I asked my friend Maya, whose family is from the Basque region of Spain what I should make for Spanish month.
When looking up Basque recipes, I noticed that many sites and books were actually French, not Spanish.
Turns out this region spans over France and Spain. And that the two countries have evolved differently – France is much more accepting of Basque culture than it’s Spanish neighbors.
Many Basque people don’t consider themselves Spanish at all and are active in the separatist movement in Spain. Suppose it makes sense why it would be easier to find French versions of Basque recipes.
*The things you learn when you ask questions*
It claims to be a cake but I think this is more of a mix of pastry and shortbread rather than cake.
I’ll also say, I think I undercooked mine, and the recipe below reflects what I think I should have baked it for. I pulled it out of the oven too quickly when I saw the pretty brown color. Next time, I’ll just cover it with foil and keep it in the oven for the appropriate amount of time.
Paul would definitely call out my soggy bottom.
I’d be more upset about this if my Gâteau Basque didn’t turn out well. But it got raving reviews, despite soggy bottoms.
And who am I to deny you of Gâteau Basque with Cream because I messed up? It would be cruel.
Because this cake is actually quite simple to make. Pastry and cream.
You need a whole bunch of eggs, so just prepare yourself for that. But it’s worth it because the cream is so delicious and luscious.
You could use a vanilla bean, but it’s not worth it if you can’t find them at a decent price.
$10 for a vanilla bean at the grocery store? Hard pass.
I used vanilla extract and didn’t for one second regret it.
If you’ve got a couple of hours on the weekend or want to make ahead for weekend plans, this Gâteau Basque with Cream is an impressive option.
Gâteau Basque with Cream
(start making 2 1/2 hours before you want Gâteau Basque with Cream)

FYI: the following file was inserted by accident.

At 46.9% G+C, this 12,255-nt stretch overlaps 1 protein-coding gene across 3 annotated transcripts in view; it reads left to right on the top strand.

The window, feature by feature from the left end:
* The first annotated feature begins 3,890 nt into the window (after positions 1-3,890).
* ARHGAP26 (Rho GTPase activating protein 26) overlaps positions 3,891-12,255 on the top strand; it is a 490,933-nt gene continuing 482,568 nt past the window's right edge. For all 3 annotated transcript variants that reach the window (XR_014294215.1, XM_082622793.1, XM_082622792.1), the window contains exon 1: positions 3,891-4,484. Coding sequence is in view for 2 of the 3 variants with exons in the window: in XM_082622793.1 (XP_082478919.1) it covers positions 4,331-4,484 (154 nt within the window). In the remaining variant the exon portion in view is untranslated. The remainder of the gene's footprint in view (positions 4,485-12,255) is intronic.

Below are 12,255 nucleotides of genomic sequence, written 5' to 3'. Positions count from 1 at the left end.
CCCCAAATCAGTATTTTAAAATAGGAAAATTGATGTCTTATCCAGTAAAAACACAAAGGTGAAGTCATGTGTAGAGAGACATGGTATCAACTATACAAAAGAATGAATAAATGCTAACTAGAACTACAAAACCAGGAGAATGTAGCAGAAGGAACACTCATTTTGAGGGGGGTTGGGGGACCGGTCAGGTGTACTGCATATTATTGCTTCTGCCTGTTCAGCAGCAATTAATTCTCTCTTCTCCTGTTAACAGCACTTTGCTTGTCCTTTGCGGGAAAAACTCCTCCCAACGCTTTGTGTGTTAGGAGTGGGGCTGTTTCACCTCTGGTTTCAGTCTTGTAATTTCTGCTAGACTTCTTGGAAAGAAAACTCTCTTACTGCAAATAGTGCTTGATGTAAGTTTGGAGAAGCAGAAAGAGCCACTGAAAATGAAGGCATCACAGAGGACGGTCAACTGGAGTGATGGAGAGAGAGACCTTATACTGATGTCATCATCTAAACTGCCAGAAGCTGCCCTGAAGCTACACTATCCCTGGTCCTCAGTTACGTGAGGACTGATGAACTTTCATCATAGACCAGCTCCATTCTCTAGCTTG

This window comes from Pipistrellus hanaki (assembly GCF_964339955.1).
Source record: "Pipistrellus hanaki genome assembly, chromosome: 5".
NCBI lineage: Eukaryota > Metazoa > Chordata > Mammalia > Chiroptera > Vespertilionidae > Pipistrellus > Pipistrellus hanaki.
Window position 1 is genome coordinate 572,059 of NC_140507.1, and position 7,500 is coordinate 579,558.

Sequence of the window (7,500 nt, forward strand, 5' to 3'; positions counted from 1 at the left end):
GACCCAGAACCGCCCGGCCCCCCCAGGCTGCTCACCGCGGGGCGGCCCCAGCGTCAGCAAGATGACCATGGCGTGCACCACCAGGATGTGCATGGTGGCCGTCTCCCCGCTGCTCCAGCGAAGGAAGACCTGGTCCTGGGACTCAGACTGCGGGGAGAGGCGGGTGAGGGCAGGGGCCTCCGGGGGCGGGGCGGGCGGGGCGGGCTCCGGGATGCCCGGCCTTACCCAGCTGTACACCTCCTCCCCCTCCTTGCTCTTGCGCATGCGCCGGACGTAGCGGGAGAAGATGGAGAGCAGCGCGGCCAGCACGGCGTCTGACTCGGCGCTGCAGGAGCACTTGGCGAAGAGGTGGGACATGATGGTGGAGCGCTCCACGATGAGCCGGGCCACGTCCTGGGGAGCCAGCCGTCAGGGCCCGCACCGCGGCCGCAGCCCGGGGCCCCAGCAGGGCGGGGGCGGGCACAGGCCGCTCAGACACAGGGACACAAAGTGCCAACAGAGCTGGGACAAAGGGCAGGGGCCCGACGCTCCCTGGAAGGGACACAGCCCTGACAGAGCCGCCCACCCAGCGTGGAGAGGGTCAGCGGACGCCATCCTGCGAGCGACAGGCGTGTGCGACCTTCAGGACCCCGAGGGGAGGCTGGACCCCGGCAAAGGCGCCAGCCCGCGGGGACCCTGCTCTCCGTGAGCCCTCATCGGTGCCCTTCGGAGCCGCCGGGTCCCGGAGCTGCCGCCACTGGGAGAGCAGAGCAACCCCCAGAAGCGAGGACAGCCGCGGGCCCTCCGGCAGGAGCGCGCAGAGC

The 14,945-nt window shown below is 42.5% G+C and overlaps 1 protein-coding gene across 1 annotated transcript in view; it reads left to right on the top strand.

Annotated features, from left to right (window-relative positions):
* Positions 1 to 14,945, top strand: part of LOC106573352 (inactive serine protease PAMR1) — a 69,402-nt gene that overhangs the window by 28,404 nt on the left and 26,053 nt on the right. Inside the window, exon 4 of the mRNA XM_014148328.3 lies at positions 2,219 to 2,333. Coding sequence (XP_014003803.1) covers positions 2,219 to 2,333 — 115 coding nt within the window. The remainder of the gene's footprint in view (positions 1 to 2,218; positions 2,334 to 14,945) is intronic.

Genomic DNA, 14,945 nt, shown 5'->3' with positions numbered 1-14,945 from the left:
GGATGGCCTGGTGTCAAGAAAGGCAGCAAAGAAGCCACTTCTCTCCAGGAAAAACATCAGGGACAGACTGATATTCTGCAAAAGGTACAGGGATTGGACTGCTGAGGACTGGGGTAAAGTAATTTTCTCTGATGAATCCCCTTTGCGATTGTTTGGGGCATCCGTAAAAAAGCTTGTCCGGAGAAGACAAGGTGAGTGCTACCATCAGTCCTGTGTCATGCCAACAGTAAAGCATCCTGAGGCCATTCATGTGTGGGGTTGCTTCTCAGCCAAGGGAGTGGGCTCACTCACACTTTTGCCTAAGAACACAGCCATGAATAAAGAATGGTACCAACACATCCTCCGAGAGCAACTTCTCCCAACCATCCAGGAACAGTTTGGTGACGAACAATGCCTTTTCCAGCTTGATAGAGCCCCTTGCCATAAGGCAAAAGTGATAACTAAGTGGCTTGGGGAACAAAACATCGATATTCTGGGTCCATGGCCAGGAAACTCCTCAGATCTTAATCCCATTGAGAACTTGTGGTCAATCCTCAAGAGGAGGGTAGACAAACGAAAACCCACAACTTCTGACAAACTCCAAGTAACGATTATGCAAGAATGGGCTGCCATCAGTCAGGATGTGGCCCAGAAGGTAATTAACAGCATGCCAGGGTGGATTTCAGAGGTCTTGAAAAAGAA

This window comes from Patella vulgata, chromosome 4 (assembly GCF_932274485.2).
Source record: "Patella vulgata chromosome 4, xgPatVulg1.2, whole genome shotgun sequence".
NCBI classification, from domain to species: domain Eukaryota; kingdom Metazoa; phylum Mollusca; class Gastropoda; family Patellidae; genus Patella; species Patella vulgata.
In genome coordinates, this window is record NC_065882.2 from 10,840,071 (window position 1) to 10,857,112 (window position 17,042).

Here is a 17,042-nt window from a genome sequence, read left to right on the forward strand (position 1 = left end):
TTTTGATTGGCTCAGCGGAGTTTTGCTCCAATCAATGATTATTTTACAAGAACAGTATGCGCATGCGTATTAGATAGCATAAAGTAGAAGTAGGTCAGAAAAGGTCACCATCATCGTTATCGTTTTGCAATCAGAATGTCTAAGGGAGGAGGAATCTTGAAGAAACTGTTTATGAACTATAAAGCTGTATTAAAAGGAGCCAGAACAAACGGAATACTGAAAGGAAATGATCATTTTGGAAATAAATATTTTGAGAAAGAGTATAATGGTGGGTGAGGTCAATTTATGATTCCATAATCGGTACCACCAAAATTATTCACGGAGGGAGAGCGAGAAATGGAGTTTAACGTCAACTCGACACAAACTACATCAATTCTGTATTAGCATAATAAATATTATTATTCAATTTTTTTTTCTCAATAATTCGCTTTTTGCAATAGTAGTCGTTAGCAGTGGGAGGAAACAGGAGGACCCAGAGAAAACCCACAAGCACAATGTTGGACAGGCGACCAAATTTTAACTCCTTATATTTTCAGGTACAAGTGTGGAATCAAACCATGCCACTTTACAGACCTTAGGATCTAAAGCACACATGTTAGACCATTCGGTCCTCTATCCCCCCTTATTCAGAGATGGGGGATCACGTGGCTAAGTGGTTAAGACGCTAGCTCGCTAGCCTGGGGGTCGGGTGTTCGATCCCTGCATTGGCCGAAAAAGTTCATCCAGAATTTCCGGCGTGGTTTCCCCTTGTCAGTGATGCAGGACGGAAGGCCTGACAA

Make the pastry crust first. Cream together butter and sugar in a hand mixer. Add the 3 egg yolks and 3 eggs and blend until incorporated.
Mix flour, baking powder and salt together in a medium bowl. Slowly incorporate this mixture into the butter mixture. You don’t want to overwork this but you also don’t want to see any flour.
Separate the dough into two pieces, shape into discs and wrap each with plastic. Place in the fridge for at least 30 minutes.
In a medium saucepan, bring the milk to a low simmer. If you’re using a vanilla bean, scrape it out and add the seeds and pod to the milk. If not, just add the vanilla extract.
In a heat-proof bowl, whisk together the 6 egg yolks and 2 eggs with the sugar. Slowly whisk in the flour and cornstarch until fully incorporated and a little foamy. (remove the vanilla bean from the milk if you’re using it).
Pour in half the milk to the egg/sugar mixture. Whisk continuously. Then pour that mixture back into the saucepan. Keep over low medium heat and whisk until the mixture gets thick and custard-like. Remove from heat.
Let the cream cool at room temp with plastic wrap covering it and touching the cream (so a film doesn’t build).
Take a 9-inch springform or tart pan and grease it with butter and dust with flour.
Roll one of the discs of pastry out on a lightly floured surface. Press into the bottom of the tart pan and up the sides about 1 inch. Chill in the fridge for 20-30 minutes.
Preheat oven to 400F.
Pour cooled custard over the top layer. Chill in the fridge for 20 minutes.
Roll out the second disc of pastry and cover the cream layer. This is where it got tricky for me. You just want this sealed, no need to get precious about how it looks.
Chill for 20 minutes. Then whisk and egg with a fork and brush the top of the cake with egg wash.
Bake for 20 minutes at 400. Then reduce the heat to 350 and bake for another 25 minutes.
Let cool completely before you cut into the cake. I preferred serving this chilled.